2017-02-08 00:00:00 Running a Business English Check out these tips for accommodating workers and customers with service dogs. Review your obligations under the law, and read about your... https://quickbooks.intuit.com/ca/resources/ca_qrc/uploads/2017/06/Service-dog-looking-for-his-owner.jpg https://quickbooks.intuit.com/ca/resources/business/accommodating-service-animals-workplace/ Accommodating Service Animals in the Workplace

Accommodating Service Animals in the Workplace

2 min read

As a business owner, you’re responsible for accommodating the needs of disabled employees and customers as long as the accommodations don’t place undue burdens on your business. That includes the duty to accommodate service animals of employees and customers who need them. These classifications can be a little confusing at times, but in most cases, it’s relatively easy to accommodate service animals.

Canadian Laws About Service Animals in the Workplace

Local laws about service animals in the workplace vary by province and city. However, Canada’s federal Human Rights Act prohibits discrimination based on disability, and not allowing a service animal to enter your premises is typically considered a discriminatory act. As a general rule of thumb, if an individual is allowed to enter a public place, their service dog is allowed to come along.

While the general rule about service animals in the workplace applies in most instances, there are some exceptions. For example, if you run a food manufacturing facility, you can legally ban service dogs in many cases. If you own a cafe, a restaurant or a bar, though, you almost always need to open the door to customers and employees with service animals. Barring an animal can even result in fines or lawsuits. For example, under Ontario’s Blind Person’s Rights Act, business owners may face a $5,000 fine for turning away service animals. Checking with a disability law expert in your province or territory can provide you with the specifics you need to make wise decisions.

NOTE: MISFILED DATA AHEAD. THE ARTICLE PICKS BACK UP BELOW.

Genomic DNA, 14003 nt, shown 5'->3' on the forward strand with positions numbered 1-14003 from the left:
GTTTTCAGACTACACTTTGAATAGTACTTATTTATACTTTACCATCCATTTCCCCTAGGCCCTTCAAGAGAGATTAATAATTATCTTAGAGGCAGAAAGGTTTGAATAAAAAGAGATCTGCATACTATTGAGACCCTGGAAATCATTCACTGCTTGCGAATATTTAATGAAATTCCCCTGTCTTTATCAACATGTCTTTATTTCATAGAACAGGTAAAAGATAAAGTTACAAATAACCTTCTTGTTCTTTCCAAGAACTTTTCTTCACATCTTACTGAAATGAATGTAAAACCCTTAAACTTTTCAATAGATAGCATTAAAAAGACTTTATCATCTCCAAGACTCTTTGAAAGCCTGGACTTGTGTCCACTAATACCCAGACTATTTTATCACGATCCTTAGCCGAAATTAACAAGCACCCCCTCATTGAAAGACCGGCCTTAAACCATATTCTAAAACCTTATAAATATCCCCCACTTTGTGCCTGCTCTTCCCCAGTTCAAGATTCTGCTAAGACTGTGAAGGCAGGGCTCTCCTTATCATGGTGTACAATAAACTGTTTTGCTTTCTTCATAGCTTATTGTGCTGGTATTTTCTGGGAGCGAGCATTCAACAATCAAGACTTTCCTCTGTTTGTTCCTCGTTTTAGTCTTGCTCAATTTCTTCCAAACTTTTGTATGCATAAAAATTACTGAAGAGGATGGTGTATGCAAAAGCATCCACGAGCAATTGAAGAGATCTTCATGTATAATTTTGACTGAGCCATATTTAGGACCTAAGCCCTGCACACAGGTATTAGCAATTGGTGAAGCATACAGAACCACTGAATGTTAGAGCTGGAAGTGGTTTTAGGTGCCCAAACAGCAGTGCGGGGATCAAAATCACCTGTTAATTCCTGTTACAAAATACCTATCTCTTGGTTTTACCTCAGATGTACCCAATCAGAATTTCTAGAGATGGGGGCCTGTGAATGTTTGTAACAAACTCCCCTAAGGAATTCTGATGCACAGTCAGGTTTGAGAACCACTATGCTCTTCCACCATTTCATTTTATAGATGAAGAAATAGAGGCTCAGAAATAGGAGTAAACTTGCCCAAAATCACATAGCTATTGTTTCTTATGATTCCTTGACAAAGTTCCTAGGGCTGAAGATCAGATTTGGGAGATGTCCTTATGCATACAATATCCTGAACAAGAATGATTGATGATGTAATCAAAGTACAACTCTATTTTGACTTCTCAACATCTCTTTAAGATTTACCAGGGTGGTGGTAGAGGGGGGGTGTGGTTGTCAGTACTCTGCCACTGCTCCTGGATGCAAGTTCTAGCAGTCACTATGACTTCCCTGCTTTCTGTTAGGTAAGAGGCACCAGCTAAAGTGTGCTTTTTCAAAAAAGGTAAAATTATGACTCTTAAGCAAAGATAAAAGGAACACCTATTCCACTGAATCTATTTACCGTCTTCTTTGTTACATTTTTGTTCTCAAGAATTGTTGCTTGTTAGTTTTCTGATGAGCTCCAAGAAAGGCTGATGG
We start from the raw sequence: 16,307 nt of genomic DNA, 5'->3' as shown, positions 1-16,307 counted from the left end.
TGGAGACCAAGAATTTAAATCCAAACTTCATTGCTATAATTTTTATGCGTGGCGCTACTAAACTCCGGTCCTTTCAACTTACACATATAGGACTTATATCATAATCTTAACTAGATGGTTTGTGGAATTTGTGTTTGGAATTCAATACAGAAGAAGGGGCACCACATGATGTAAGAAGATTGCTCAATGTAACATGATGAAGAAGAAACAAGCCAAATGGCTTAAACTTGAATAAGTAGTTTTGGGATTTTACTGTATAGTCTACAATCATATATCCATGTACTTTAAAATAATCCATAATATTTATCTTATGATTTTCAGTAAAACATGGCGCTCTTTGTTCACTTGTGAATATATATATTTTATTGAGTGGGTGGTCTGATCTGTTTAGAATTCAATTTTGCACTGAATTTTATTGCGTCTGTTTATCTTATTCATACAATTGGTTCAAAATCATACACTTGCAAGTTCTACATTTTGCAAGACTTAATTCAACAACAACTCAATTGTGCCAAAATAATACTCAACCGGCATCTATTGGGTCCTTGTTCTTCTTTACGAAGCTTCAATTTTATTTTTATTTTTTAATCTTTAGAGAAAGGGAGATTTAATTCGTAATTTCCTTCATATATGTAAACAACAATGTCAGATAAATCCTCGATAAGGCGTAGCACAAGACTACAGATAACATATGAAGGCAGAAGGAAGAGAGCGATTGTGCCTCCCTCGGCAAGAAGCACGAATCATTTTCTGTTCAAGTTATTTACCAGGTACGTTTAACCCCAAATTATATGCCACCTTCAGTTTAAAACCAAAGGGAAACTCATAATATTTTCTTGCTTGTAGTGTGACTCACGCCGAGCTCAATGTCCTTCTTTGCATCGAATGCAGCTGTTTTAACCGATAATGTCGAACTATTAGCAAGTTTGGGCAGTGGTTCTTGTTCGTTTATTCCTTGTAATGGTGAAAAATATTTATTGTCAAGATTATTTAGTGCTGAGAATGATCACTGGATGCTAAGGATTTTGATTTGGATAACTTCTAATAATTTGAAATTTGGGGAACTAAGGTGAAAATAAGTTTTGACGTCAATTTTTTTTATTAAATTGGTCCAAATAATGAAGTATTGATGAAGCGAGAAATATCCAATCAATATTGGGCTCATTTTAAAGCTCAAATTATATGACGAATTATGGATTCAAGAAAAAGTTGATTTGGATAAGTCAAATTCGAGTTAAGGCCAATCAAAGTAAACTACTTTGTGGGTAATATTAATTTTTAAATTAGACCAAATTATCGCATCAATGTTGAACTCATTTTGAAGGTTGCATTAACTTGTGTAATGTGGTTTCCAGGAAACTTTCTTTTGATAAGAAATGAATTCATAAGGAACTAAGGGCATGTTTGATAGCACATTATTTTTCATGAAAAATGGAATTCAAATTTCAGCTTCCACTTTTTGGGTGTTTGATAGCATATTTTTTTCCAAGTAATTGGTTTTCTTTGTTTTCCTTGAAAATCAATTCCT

Do Service Dogs Need to Wear a Vest in Canada?

While service animals are usually identified by wearing a vest — and most do — this isn’t always the case. With employees, you may be able to request independent certification that an individual needs a service dog, depending on your local laws. But with customers, you may simply want to let them and their vest-wearing service dogs in freely, as requesting to see proof may turn off customers and potentially damage your reputation. But owners of trained service dogs are typically advised to carry certification and training papers, just in case.

Balancing The Duty to Accommodate

In some cases, the service animal that helps one person may induce an allergic reaction in someone else. In most cases, when a service animal enters your place of business with a customer, the animal isn’t on the premises long enough to cause an issue. If you have an employee who is especially susceptible, you may want to vacuum or wet mop to remove hair and dander after the animal has left. If you are trying to juggle the needs of an employee who needs a service animal with an employee who has allergies, put some space between these individuals. Additionally, clean the filters in your HVAC system regularly, add a HEPA filter to the office vacuum cleaner, and keep the air as clean as possible.

Allowing service animals is just one of the accommodations that provinces and territories often require to make the workplace more welcoming to disabled workers and customers. Other accommodations include ramps to allow wheelchair access and use of accommodating software solutions. Business software that helps your business run smoothly includes accounting management software that boosts productivity. 4.3 million customers use QuickBooks. Join them today to help your business thrive for free.

Information may be abridged and therefore incomplete. This document/information does not constitute, and should not be considered a substitute for, legal or financial advice. Each financial situation is different, the advice provided is intended to be general. Please contact your financial or legal advisors for information specific to your situation.

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